A randomized trial of sequential and simultaneous multiple behavior change interventions for physical activity and fat intake

Prev Med. 2008 Mar;46(3):232-7. doi: 10.1016/j.ypmed.2007.07.008. Epub 2007 Jul 17.


Background: Major questions remain unanswered about how best to accomplish multiple behavior change. The purpose of this study was to evaluate whether there are differences in successfully changing multiple behaviors in computer-tailored sequential and simultaneous interventions for physical activity (PA) promotion and fat intake (FI) reduction.

Methods: Participants (N=567) were randomly assigned to receive an intervention for PA and FI simultaneously; PA at baseline and FI at 3 months; or FI at baseline and PA at 3 months. Successful behavior change at 6 months was defined as: >60 min PA increase and/or 5% FI reduction. Using multinomial logistic regression the odds ratios of successful behaviors change (none, PA only, FI only, or both) were determined for intervention mode, gender, age, BMI and education.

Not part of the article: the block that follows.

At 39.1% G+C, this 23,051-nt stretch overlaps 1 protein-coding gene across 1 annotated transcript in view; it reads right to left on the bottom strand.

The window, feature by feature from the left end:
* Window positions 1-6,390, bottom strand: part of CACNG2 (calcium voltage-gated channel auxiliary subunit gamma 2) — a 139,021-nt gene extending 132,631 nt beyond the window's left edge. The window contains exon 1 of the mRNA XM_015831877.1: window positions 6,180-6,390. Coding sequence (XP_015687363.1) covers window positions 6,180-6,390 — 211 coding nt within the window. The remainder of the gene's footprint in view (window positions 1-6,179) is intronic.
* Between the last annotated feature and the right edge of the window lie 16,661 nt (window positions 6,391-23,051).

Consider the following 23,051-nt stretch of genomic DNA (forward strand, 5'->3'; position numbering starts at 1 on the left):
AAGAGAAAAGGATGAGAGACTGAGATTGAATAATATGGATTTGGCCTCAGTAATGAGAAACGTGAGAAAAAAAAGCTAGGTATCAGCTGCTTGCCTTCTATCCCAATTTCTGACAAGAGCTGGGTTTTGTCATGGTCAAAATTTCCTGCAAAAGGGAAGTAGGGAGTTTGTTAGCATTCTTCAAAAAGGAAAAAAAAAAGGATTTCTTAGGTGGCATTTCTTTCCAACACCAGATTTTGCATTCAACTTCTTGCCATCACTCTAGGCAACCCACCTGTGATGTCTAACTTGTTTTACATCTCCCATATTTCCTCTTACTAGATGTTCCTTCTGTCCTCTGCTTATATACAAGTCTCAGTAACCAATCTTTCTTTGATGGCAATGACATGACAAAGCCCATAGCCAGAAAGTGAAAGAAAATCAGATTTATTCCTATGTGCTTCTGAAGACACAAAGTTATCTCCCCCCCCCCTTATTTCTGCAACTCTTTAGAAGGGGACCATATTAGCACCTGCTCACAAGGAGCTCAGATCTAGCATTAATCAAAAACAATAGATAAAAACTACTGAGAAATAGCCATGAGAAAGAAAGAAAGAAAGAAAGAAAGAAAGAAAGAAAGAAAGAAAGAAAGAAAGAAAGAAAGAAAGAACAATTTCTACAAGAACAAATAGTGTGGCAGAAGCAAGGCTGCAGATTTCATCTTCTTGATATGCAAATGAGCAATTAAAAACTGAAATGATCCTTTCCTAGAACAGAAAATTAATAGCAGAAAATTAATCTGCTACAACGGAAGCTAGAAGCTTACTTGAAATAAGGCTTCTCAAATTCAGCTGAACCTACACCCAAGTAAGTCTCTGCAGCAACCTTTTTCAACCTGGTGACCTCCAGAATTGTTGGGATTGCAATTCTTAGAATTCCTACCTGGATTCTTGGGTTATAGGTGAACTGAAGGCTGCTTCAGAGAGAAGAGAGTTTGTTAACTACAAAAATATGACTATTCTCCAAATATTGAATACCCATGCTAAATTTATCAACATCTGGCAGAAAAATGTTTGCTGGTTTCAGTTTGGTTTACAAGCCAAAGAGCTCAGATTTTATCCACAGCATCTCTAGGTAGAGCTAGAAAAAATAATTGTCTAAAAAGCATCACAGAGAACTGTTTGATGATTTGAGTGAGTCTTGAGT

Results: Overall drop-out was 26%. There was no behavior change for 20.2% of participants; 30.5% successfully decreased FI; 15.8% successfully increased PA; 33.5% successfully changed both behaviors. Intervention mode, gender and age were not associated with successful behavior change. Compared to those that did not change any behaviors: participants that successfully changed FI were more likely to be overweight/obese (OR=1.85); and participants that successfully changed both behaviors were more likely to be overweight/obese (OR=2.13) and have lower education (OR=2.46).

Conclusions: Success in changing multiple behaviors was not associated with intervention mode; both simultaneous and sequential interventions can be applied. Being overweight might be an extra motivator to change health behaviors.

Publication types

  • Randomized Controlled Trial
  • Research Support, Non-U.S. Gov't

MeSH terms

  • Adult
  • Behavior Therapy / methods*
  • Dietary Fats
  • Feeding Behavior*
  • Female
  • Health Promotion / methods*
  • Humans
  • Male
  • Middle Aged
  • Motor Activity*
  • Obesity
  • Risk Reduction Behavior*
  • Treatment Outcome


  • Dietary Fats